Why do two adverbs follow come in the phrase, come on in? I know come in, come on, go away, but when I hear "Come on in" in American movies, I can't figure out its grammatical structure.
Come on in is the longer version of come in. It's an idiom as mentioned by WS2, which means proper meaning cannot be deduced from individual words. Here's the full description of this particular idiom:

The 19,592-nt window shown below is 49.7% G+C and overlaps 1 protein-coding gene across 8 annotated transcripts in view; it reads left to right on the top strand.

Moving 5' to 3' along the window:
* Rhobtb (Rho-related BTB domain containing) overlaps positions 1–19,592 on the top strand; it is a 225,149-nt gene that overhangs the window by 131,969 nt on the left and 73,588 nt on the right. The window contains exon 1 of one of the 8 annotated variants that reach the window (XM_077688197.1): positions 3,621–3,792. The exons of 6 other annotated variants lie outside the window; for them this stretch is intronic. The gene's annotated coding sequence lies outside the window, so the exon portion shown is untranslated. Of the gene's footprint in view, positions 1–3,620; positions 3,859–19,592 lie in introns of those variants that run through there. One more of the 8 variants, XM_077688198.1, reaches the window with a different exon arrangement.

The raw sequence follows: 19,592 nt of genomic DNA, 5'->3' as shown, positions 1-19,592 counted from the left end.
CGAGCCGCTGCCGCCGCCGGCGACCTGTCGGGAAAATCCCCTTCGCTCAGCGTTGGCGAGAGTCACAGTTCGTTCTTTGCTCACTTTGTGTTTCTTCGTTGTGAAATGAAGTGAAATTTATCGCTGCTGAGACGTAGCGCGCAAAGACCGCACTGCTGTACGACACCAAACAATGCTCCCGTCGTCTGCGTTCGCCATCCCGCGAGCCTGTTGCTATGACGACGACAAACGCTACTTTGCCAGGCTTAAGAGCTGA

Come (on) in. and come on in(to) something Enter.; Come into this place. (A polite invitation to enter someone's home, office, room, etc. It is more emphatic with on.) Bob: Hello, you guys. Come on in. We're just about to start dinner. Bill: Come in. Nice to see you. Mary: I hope we're not too early. Bill: Not at all. Come on into the house and have a cold drink.